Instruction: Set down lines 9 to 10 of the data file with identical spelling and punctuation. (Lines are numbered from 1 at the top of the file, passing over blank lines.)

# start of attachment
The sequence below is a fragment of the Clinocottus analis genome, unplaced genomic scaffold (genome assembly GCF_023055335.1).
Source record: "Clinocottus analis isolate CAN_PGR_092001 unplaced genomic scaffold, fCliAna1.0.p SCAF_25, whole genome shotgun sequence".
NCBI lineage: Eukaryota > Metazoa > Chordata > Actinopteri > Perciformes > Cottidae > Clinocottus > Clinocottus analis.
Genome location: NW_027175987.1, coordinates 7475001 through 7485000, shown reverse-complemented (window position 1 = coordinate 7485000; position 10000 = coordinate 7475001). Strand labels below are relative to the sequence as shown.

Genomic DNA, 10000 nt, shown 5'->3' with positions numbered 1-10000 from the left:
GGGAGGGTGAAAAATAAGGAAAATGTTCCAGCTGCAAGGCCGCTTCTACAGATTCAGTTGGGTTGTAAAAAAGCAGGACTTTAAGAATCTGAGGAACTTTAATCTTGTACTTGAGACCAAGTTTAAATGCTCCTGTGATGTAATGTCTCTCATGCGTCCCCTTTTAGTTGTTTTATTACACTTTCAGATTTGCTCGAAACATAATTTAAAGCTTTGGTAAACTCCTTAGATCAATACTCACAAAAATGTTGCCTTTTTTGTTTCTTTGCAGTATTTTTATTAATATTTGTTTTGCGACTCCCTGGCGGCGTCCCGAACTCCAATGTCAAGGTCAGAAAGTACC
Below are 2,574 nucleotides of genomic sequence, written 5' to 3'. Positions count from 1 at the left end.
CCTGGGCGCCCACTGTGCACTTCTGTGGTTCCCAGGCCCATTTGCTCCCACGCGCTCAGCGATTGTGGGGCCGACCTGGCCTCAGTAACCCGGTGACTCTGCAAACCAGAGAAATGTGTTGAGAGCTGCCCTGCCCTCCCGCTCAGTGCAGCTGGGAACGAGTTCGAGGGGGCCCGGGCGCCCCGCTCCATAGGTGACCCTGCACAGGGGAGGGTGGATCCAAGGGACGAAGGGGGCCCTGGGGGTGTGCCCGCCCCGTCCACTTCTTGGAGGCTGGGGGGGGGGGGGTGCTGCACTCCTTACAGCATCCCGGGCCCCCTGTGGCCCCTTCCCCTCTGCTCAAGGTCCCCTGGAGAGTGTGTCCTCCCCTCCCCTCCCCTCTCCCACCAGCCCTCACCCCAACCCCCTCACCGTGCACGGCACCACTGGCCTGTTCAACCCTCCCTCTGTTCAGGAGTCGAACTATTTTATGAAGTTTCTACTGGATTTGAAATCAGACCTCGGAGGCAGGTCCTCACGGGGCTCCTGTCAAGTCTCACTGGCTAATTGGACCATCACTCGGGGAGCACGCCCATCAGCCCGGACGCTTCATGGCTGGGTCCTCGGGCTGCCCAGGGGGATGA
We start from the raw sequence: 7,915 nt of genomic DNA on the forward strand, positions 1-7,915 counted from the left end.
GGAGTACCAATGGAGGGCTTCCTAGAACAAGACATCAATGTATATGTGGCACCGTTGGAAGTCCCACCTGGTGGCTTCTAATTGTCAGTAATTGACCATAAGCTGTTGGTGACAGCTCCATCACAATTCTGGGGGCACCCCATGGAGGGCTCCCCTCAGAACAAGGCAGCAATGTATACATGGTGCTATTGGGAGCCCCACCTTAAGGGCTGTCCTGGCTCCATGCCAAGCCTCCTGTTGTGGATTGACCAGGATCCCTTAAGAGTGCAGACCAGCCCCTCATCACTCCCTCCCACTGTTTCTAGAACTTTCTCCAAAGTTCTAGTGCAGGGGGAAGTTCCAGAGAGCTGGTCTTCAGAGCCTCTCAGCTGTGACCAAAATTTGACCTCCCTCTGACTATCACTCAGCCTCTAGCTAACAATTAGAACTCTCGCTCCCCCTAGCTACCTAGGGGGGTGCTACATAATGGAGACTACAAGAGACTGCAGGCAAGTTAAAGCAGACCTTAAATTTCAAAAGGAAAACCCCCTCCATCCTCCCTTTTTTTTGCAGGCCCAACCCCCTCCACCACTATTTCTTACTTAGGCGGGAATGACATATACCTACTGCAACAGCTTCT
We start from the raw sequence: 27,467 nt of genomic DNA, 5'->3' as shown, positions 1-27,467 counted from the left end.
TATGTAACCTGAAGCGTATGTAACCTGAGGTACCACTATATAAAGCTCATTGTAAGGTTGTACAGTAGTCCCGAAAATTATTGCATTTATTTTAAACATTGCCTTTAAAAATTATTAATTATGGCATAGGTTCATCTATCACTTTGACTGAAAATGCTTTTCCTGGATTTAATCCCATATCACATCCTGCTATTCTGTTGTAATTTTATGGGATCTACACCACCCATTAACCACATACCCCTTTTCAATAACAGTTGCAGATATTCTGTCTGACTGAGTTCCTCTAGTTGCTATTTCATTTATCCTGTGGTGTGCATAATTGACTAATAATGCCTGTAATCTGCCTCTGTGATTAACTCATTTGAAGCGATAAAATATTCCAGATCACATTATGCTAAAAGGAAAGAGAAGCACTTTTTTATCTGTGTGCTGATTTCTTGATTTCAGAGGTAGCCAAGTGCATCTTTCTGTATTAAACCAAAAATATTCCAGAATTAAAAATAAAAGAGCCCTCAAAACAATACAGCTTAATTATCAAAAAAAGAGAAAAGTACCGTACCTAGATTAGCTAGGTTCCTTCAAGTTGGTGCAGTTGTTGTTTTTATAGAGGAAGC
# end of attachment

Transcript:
We start from the raw sequence: 7,915 nt of genomic DNA on the forward strand, positions 1-7,915 counted from the left end.
GGAGTACCAATGGAGGGCTTCCTAGAACAAGACATCAATGTATATGTGGCACCGTTGGAAGTCCCACCTGGTGGCTTCTAATTGTCAGTAATTGACCATAAGCTGTTGGTGACAGCTCCATCACAATTCTGGGGGCACCCCATGGAGGGCTCCCCTCAGAACAAGGCAGCAATGTATACATGGTGCTATTGGGAGCCCCACCTTAAGGGCTGTCCTGGCTCCATGCCAAGCCTCCTGTTGTGGATTGACCAGGATCCCTTAAGAGTGCAGACCAGCCCCTCATCACTCCCTCCCACTGTTTCTAGAACTTTCTCCAAAGTTCTAGTGCAGGGGGAAGTTCCAGAGAGCTGGTCTTCAGAGCCTCTCAGCTGTGACCAAAATTTGACCTCCCTCTGACTATCACTCAGCCTCTAGCTAACAATTAGAACTCTCGCTCCCCCTAGCTACCTAGGGGGGTGCTACATAATGGAGACTACAAGAGACTGCAGGCAAGTTAAAGCAGACCTTAAATTTCAAAAGGAAAACCCCCTCCATCCTCCCTTTTTTTTGCAGGCCCAACCCCCTCCACCACTATTTCTTACTTAGGCGGGAATGACATATACCTACTGCAACAGCTTCT